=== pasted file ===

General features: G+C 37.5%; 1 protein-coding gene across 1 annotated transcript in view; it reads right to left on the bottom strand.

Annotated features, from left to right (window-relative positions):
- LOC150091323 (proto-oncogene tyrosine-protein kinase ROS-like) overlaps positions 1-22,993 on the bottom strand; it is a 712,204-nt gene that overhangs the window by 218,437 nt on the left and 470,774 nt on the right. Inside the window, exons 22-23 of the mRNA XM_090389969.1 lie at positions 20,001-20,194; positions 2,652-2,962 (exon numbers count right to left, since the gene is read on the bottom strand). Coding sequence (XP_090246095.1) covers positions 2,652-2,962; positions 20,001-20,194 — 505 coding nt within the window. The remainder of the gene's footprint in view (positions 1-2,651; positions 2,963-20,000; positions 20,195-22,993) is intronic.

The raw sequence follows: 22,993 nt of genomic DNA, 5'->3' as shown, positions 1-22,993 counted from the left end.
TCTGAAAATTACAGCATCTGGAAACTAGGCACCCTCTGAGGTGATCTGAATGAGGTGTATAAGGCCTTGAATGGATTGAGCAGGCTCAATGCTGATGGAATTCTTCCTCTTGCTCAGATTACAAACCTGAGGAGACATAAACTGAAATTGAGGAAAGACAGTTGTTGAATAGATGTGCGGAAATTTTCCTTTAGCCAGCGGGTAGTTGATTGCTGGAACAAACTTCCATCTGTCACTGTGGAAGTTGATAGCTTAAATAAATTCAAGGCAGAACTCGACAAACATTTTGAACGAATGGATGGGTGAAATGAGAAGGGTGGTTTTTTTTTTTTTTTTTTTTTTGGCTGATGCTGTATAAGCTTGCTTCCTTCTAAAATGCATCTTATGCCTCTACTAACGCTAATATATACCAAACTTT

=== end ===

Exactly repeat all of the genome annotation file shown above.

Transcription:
General features: G+C 37.5%; 1 protein-coding gene across 1 annotated transcript in view; it reads right to left on the bottom strand.

Annotated features, from left to right (window-relative positions):
- LOC150091323 (proto-oncogene tyrosine-protein kinase ROS-like) overlaps positions 1-22,993 on the bottom strand; it is a 712,204-nt gene that overhangs the window by 218,437 nt on the left and 470,774 nt on the right. Inside the window, exons 22-23 of the mRNA XM_090389969.1 lie at positions 20,001-20,194; positions 2,652-2,962 (exon numbers count right to left, since the gene is read on the bottom strand). Coding sequence (XP_090246095.1) covers positions 2,652-2,962; positions 20,001-20,194 — 505 coding nt within the window. The remainder of the gene's footprint in view (positions 1-2,651; positions 2,963-20,000; positions 20,195-22,993) is intronic.

The raw sequence follows: 22,993 nt of genomic DNA, 5'->3' as shown, positions 1-22,993 counted from the left end.
TCTGAAAATTACAGCATCTGGAAACTAGGCACCCTCTGAGGTGATCTGAATGAGGTGTATAAGGCCTTGAATGGATTGAGCAGGCTCAATGCTGATGGAATTCTTCCTCTTGCTCAGATTACAAACCTGAGGAGACATAAACTGAAATTGAGGAAAGACAGTTGTTGAATAGATGTGCGGAAATTTTCCTTTAGCCAGCGGGTAGTTGATTGCTGGAACAAACTTCCATCTGTCACTGTGGAAGTTGATAGCTTAAATAAATTCAAGGCAGAACTCGACAAACATTTTGAACGAATGGATGGGTGAAATGAGAAGGGTGGTTTTTTTTTTTTTTTTTTTTTTGGCTGATGCTGTATAAGCTTGCTTCCTTCTAAAATGCATCTTATGCCTCTACTAACGCTAATATATACCAAACTTT